This post is an entry in a weekly development diary on building a feed-aggregator-based blog on Glitch. Only a small part of building an app is code; the bulk of your time is spent planning, experimenting, making mistakes, getting frustrated, and making progress in baby steps.
Like many of you, my online life is lived across several platforms: I've got a personal blog, a microblog, a podcast, open-source projects on GitHub, and photography on Flickr, and my posts here, to name a few. Some of these are more active than others, so I'd like to create a way to pull all of that content together, and turn them into a firehose of my stuff that can be shared in a single place.
I plan on building this on Glitch. What's Glitch, you say? Glitch lets you build full-stack web applications right in the browser, for free, and deploys your changes live to the web as you type. It also lets me remix any public app, giving me a perfect copy of it to kick off my own work. You can learn more about Glitch here.
I'm also taking some inspiration from
~lmo-feeder, too! Just like that project, I'll add a pretty front-end on it and have an auto-generated blog. For the first iteration, I'll create that with the Pug templating engine.
The magic that lets me do all of this is RSS. Essentially, RSS feeds are an XML-based document that can be subscribed to in a feed reader. You can see the feed of my posts here on dev.to, which looks something like this:
<?xml version="1.0" encoding="UTF-8"?> <rss version="2.0"> <channel> <title>Angelo Stavrow</title> <author>Angelo Stavrow</author> <description>Web and iOS/Mac developer. Podcaster. Your biggest fan.</description> <link>https://dev.to/angelostavrow</link> <language>en</language> <item> <title>create-react-app and Express, together on Glitch</title> <author>Angelo Stavrow</author> <pubDate>Fri, 14 Feb 2020 15:52:54 +0000</pubDate> <link>https://dev.to/glitch/create-react-app-and-express-together-on-glitch-28gi</link> <guid>https://dev.to/glitch/create-react-app-and-express-together-on-glitch-28gi</guid> <description><p><a href="http://glitch.com?utm_medium=weblink&amp;utm_source=dev.to&amp;utm_campaign=blog&amp;utm_content=dev">Glitch</a> is the fastest way to get an app or site up and running live on the web, but it runs apps on only one port. Sometimes you need more, like when you're building a <a href="https://glitch.com/culture/react-starter-kit/?utm_medium=weblink&amp;utm_source=dev.to&amp;utm_campaign=blog&amp;utm_content=dev">React front end</a> with create-react-app and the back-end with <a href="https://glitch.com/~hello-express?utm_medium=weblink&amp;utm_source=dev.to&amp;utm_campaign=blog&amp;utm_content=dev">Express</a>. Here's how to work around this constraint, with a proxy middleware and some port-switching logic!</p> [...] </description> </item> </channel> </rss>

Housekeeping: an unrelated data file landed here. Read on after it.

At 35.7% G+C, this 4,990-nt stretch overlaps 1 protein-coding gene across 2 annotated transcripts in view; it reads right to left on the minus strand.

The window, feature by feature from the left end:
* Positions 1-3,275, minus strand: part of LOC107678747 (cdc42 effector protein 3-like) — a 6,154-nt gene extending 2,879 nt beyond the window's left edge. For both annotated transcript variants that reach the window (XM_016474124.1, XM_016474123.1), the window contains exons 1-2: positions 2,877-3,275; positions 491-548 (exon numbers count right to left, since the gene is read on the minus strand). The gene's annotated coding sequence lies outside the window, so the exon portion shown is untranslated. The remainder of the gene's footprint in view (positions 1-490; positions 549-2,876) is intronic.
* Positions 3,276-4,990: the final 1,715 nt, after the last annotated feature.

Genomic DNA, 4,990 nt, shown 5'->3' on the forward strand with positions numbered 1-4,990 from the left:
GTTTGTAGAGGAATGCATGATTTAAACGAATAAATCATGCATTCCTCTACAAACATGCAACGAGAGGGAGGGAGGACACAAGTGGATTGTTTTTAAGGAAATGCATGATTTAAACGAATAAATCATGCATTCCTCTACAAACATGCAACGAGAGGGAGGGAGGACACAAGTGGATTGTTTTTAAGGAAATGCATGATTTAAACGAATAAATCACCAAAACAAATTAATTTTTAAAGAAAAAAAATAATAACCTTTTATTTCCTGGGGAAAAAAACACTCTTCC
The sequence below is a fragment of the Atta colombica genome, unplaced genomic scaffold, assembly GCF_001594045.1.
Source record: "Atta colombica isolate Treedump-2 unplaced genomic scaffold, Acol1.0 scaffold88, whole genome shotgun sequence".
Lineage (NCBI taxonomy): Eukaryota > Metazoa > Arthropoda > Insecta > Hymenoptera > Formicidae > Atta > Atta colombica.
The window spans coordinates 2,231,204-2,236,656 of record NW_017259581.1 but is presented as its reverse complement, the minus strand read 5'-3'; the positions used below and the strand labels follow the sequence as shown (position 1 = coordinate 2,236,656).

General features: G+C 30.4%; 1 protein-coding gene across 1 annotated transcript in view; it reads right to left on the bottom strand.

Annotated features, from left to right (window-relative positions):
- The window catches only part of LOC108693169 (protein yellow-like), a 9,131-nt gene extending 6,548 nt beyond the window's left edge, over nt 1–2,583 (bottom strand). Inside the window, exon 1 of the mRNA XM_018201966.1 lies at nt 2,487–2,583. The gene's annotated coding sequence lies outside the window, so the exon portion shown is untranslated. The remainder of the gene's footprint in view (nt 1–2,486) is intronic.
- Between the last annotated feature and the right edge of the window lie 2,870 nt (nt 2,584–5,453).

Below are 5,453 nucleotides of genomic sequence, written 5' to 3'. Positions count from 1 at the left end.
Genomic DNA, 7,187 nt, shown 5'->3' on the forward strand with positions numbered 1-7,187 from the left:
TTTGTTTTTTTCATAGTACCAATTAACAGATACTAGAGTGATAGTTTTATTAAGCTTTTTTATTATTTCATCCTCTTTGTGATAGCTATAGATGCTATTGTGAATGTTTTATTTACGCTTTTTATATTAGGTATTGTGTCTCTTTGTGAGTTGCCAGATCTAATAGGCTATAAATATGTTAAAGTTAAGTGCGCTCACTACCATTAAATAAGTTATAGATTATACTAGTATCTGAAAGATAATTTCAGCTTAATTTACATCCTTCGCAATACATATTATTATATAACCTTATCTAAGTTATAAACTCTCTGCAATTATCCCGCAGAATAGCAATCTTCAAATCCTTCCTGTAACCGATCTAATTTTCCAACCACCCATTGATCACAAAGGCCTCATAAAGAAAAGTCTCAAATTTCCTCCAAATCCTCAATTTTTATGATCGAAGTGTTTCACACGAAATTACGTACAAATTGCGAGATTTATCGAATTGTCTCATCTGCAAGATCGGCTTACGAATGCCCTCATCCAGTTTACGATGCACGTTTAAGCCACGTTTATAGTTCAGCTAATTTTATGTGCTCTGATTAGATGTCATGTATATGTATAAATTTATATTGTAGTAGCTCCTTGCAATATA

There are a couple of different variations on this format, but they're all nicely defined. To define the feeds I'm interested in, my plan is to use an OPML file. OPML is another XML-based format in which you can list a set of RSS feeds. Many RSS readers use OPML files for importing and exporting your list of feed subscriptions.
While I do keep a "normal" journal, I'm very new to the idea of a development journal. I first tried this in February while working on another app, and found it to be very helpful! Writing out my thought process, my learnings, and my frustrations keeps me moving forward and provides a historical record that's far richer than any collection of code comments and commit messages, in my experience.
(You should still write useful comments and commits, though!)
If so, have you found it to be helpful? If not, is there a reason you don't? Let me know in the comments!